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What Makes a Strong Password?

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By now, we all know that the word “password” is a terrible password. But why? Because it’s easy to guess? There’s actually more to it than that. There are a lot of passwords out there as simple for hackers to crack as just the word “password,” because hackers are relying on various programs to break into your accounts, including programs that just go through the dictionary, filling in literally every word until they get one that works. And once they have one password, they’re more likely to gain access to more than one account, since 83% reuse the same password for multiple accounts.

So then, what are some ways to tell a weak password from a strong password and avoid some program figuring out your password and handing over your private information to some hacker in a dark room? Let’s take a look at the criteria for both kinds of passwords so you know what to avoid, and what are considered best practices in an increasingly account-driven online world.

What makes a weak password? 

  • Common words (cat, dog, flower, mom, etc.). Common words will be exploited by hackers using a dictionary program.
  • Personal information (kid’s names, pet’s names, phone number, birthdays, address, etc.). This information is easily accessed. 
  • No randomization. Meaning your password is all lowercase or with only one capital letter at the beginning. This kind of password is much easier to crack.
  • Same password used across multiple accounts


What makes a strong password?

  • 8-12 characters at minimum. Longer passwords are harder to crack.
  • Both uppercase and lowercase letters. Randomization prevents many programs from cracking your password.
  • Includes a special symbol (& $ #). 
  • Mixing these variables in the password (ex. P@sSw0rD).
  • Having a different password for every site so a hacker can’t access all of your accounts if they get one password. Don’t be in the 83% of people who reuse passwords.


Additional tips:

  • Avoid saving passwords to your web browser. If you decide to continue saving your passwords to your web browser, at least check them regularly for vulnerabilities. You can find out how to do that for Google here and for Firefox here.
  • Change your passwords a few times a year and/or anytime you suspect one of your accounts may have been breached.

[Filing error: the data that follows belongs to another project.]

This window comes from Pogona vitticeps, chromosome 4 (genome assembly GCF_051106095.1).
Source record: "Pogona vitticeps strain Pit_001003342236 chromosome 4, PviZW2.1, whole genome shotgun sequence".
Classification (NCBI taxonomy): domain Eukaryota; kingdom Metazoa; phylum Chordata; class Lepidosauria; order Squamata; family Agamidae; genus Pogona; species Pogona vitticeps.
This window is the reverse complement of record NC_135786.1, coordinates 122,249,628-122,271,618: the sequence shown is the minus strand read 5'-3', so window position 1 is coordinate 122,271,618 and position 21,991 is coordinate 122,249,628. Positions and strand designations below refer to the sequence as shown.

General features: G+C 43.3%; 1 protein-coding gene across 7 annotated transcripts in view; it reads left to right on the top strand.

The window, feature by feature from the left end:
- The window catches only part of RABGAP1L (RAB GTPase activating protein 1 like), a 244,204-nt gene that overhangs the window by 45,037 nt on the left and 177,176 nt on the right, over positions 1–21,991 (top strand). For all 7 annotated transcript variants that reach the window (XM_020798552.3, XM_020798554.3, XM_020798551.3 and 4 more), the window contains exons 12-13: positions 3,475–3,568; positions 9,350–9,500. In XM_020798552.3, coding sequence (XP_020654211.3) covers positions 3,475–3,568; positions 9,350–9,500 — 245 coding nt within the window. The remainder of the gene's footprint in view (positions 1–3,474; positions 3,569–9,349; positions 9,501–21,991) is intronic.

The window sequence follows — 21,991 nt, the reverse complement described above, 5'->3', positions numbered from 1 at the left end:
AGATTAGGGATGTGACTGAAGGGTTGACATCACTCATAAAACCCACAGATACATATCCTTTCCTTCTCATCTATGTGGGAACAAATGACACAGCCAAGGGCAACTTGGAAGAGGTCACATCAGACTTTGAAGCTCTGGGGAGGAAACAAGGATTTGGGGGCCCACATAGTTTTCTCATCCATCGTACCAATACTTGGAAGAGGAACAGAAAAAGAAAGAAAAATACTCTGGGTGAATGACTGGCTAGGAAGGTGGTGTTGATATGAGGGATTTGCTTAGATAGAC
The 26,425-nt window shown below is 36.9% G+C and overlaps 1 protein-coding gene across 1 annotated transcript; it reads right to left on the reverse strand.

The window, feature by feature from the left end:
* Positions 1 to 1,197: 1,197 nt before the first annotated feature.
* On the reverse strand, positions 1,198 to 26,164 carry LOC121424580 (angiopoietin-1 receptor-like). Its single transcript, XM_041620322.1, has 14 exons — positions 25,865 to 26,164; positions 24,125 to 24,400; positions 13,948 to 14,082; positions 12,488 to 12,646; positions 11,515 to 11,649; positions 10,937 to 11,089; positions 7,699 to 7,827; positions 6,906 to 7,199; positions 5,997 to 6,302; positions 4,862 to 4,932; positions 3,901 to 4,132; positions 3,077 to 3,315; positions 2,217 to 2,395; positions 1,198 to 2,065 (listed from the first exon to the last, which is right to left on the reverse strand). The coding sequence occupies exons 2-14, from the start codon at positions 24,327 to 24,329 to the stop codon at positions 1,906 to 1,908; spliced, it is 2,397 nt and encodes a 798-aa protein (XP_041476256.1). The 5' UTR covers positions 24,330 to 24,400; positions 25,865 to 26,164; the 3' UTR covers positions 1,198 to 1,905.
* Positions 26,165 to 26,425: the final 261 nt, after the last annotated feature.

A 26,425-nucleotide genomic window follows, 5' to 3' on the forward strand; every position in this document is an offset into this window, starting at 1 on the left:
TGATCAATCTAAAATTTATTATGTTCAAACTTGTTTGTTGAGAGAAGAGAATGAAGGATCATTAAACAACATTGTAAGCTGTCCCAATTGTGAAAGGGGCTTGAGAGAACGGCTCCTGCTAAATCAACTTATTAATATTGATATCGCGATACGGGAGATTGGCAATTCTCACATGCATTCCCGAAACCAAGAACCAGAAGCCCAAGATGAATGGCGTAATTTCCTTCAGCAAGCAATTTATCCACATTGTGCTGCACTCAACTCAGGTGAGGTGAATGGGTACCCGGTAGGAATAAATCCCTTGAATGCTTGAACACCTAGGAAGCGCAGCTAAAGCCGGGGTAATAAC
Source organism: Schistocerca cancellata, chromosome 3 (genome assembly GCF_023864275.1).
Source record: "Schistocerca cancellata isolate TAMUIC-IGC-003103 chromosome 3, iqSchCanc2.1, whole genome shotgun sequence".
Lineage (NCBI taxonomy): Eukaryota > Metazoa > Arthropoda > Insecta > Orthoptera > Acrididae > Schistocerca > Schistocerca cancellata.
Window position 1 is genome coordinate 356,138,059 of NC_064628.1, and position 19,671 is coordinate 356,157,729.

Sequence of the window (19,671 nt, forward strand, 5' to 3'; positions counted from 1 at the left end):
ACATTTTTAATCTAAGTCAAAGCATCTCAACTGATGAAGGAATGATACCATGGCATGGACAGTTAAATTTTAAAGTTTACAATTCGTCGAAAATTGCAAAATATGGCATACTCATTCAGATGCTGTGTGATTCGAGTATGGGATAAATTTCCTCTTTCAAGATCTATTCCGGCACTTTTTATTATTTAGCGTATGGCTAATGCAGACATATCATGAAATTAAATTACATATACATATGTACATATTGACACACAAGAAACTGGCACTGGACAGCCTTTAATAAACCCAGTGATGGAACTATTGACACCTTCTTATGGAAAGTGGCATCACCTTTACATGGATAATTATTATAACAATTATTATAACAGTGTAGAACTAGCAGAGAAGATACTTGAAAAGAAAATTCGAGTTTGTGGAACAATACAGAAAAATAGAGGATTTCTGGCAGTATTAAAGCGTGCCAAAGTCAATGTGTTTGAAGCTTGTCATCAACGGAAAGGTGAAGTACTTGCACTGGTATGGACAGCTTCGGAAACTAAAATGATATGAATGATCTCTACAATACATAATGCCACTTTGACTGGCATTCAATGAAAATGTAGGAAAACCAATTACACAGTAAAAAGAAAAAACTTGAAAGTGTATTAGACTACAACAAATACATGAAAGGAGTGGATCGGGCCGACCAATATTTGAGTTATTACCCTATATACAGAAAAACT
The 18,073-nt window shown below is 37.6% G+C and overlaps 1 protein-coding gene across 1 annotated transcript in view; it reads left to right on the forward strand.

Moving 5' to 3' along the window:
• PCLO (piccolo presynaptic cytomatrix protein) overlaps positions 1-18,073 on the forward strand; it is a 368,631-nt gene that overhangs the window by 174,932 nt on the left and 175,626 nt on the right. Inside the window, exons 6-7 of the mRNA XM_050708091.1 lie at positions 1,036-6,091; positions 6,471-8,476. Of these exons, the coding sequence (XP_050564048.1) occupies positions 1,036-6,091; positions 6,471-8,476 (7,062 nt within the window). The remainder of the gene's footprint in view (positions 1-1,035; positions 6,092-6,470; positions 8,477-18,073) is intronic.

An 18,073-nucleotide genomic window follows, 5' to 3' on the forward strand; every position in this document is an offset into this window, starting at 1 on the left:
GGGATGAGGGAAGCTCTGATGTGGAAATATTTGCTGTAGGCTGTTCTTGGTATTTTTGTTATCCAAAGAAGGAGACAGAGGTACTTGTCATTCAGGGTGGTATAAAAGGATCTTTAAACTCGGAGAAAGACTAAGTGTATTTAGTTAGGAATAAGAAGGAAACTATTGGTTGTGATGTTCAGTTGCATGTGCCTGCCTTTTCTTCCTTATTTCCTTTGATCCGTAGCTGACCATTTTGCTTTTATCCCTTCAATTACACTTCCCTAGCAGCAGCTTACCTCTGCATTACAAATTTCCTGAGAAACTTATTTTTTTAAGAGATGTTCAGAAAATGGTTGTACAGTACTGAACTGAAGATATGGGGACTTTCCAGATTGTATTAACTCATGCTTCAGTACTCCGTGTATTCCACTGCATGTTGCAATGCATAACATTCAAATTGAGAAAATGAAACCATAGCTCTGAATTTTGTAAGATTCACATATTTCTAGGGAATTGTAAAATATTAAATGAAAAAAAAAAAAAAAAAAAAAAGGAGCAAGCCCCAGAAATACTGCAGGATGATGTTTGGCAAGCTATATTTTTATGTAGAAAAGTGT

If you’re concerned about remembering your password, you have a few options:

  • The classic pen and paper option. You can buy a password book for just a few dollars. Most are organized alphabetically and unless you lose the password book itself, no one can gain access to your passwords the way they could if you save them to your browser or keep them in a notes document on your phone or computer.
  • Password services. There are services that will store your passwords securely for you. Some even recommend strong passwords for you to use–but do your research on the company before you commit to one as they are often paid services with contracts.
  • Create a formula for your passwords. A lot of tech experts recommend a formulaic approach to creating a password, so we’ve given an example of what this looks like practically. And there’s no algebra involved.


The password created below is for example purposes only, we recommend you use these principles to create your own formula:

  1. Start off the same way for each password, with a three letter combination, mixing upper and lowercase letters. You can choose for yourself which letters will be capitalized and which will not. We’re going to use VIP:


2. Now replace one letter with a number or symbol:


3. Now, choose two letters from the domain name of the site you’re creating an account for. We’ll use as an example, and we’ll choose the first and second letters–you can choose the second and third letters, or third and fourth, or first and last, whatever works for you–and capitalize them, so for us, that’s “VI” and add those to the first part of the formula:


4. Next, add another symbol, this will be the symbol you use every time:


5. Lastly, add a number that will be easy for you to remember, but avoid your birthday or anniversary:

V!pVI@89 this would be our password for using our formula.

Say we were creating a password for Outlook instead, the password would then become V!pOU@89. The only part of the formula changing are the two capital letters that we’re using from the domain.

By applying a rule to every account password you create or replace, you’re only having to remember the formula, but you have a different–and most importantly, secure–password for every account.